Truss launches new coastal shipping debate

Infrastructure minister believes Labor reforms to the industry have fallen short of it targets

Truss launches new coastal shipping debate
Task is growing but Australian registered fleet is not


The nation is to embark on another major debate on how to make coastal shipping work.

The previous Labor government investigated the industry in its first term and introduced reforms, in an effort driven by then-transport minister Anthony Albanese, and Labor did the same in the early 1990s.

Infrastructure Minister Warren Truss says that while the Options Paper: Approaches to regulating coastal shipping in Australia seeks input on reforms to revitalise coastal shipping, the government wants to look at "the broader framework as to how we can ensure that shipping plays a bigger role in our national freight task".

But Truss believes the last set of reforms have fallen short, not least for customers who find it cheaper to ship from Asian ports than between Australian ones.

While stating his support for Australian shipping, Truss points out that, in 2002-03, there were 33 Australian registered vessels with a deadweight tonnage of 2,000 tonnes or more but that, as of last December, there were just 16.

"Clearly they have not achieved their objectives, so it's appropriate that they specifically be examined," he says.

He adds that the former Government had "claimed it would result in more Australian flag ships plying the trade, that it would also result in there being a substantial increase in employment on Australian ships and more companies wanting to flag vessels in Australia. That simply hasn't happened. The number of ships flying Australian flags continues to decline.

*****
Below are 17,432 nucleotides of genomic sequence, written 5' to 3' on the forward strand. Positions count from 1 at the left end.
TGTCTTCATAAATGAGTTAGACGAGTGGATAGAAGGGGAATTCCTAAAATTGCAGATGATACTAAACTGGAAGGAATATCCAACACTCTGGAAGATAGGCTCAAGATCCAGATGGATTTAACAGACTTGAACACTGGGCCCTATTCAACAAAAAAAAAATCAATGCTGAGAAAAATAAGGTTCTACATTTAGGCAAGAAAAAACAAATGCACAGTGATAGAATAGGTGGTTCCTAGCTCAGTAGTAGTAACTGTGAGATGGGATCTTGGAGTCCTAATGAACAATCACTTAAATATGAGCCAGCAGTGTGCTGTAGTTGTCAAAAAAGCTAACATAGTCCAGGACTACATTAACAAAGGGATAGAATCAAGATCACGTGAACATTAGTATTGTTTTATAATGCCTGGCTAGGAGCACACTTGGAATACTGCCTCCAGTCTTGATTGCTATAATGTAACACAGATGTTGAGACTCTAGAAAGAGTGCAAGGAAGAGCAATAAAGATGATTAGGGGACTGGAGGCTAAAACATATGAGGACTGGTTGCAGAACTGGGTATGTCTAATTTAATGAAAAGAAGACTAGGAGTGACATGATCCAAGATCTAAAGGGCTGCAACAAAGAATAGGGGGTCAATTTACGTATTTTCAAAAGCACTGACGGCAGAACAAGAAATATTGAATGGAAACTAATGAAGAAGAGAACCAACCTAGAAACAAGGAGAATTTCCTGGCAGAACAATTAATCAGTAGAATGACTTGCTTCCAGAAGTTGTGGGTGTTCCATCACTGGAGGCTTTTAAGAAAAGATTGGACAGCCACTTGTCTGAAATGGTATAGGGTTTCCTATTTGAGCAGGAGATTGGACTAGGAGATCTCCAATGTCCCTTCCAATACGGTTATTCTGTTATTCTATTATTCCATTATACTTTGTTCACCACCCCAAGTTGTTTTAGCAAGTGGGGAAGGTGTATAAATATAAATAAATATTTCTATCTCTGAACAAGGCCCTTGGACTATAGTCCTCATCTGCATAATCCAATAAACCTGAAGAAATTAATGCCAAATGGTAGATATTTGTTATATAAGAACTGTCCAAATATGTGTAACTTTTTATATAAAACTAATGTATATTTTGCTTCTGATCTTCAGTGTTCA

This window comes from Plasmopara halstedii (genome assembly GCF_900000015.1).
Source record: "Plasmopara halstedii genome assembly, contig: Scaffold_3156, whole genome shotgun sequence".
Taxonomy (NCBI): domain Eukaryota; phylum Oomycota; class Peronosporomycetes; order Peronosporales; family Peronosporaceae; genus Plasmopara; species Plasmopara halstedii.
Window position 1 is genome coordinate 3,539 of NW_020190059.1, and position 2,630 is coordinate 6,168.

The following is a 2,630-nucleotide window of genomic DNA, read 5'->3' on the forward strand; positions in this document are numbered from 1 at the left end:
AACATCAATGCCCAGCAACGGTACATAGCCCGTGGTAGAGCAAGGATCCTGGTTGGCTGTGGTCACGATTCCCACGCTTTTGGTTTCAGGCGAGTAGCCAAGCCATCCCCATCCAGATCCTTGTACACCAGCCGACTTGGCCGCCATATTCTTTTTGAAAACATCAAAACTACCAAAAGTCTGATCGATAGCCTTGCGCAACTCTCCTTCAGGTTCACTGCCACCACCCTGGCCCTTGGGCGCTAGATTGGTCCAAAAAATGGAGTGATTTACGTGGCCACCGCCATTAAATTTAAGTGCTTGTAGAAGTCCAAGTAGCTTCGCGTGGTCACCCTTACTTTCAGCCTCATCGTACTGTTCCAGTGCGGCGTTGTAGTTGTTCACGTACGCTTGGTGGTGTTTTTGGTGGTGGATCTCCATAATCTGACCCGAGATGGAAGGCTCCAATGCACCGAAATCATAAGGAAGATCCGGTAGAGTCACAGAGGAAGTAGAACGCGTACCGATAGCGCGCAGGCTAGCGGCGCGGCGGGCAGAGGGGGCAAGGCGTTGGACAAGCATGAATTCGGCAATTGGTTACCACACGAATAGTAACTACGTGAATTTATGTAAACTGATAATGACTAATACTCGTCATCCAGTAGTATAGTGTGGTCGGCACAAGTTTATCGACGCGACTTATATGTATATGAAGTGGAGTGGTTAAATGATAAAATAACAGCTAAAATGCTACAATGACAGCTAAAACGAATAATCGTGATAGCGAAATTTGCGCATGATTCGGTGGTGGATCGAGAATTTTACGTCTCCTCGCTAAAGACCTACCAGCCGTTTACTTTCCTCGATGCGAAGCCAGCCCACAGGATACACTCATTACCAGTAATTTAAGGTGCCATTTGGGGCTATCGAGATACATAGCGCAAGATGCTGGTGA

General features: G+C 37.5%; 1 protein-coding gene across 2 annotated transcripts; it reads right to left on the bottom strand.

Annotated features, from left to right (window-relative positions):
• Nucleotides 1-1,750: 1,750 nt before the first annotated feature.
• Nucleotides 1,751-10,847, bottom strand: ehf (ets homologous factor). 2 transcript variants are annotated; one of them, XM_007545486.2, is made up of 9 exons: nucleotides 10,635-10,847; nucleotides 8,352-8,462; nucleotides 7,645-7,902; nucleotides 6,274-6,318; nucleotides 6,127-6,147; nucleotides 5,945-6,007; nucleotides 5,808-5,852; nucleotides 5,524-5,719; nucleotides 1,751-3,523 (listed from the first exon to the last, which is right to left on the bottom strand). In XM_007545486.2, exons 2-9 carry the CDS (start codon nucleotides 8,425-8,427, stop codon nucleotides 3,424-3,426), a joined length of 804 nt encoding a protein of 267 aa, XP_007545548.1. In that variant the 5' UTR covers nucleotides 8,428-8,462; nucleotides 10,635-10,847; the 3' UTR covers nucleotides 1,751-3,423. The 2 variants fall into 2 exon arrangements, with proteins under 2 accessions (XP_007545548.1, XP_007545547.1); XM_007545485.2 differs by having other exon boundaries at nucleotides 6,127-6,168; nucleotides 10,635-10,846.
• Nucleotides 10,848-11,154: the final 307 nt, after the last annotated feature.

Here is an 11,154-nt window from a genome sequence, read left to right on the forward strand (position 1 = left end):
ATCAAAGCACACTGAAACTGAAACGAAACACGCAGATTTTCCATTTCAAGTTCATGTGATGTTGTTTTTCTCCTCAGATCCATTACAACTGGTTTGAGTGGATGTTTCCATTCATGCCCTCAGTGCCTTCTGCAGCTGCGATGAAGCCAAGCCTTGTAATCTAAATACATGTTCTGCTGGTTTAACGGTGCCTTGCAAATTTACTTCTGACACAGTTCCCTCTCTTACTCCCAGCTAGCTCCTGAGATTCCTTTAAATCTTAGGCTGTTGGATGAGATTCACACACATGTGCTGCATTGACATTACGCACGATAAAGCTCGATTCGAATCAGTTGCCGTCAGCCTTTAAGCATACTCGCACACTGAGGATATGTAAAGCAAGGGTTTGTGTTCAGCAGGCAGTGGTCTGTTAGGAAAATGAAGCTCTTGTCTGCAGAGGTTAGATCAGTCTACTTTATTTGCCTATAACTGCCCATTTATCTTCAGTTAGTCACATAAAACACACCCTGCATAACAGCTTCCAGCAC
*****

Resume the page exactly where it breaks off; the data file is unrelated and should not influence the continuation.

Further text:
"They set up a second register under which ships could operate with substantial tax concessions and also with less regulatory requirements. There is not a single ship on that second register and so the whole fundamental reforms that the previous government introduced have failed."

Australian shipowners have welcomed cautiously the release the document.

"While the options outlined span the breadth of reasonable to extreme − the release of the Options Paper represents an opportunity to inject some fact into the hysterical debate around coastal trading," Australian Shipowners Association (ASA) Acting Executive Director Angela Gillham says.

"The Australian domestic shipping task has always been regulated and has always been met by a mix of local and foreign vessels.

‘It is not in the long term national interest to open the coast and kiss the remainder of the local industry goodbye.

"We look forward to discussing with the Government how we can make some measured but significant changes that reduce unnecessary administrative burden and provide the long term policy certainty that the Australian shipping industry needs to grow."

Submissions close on May 31 and the options paper can be found here.

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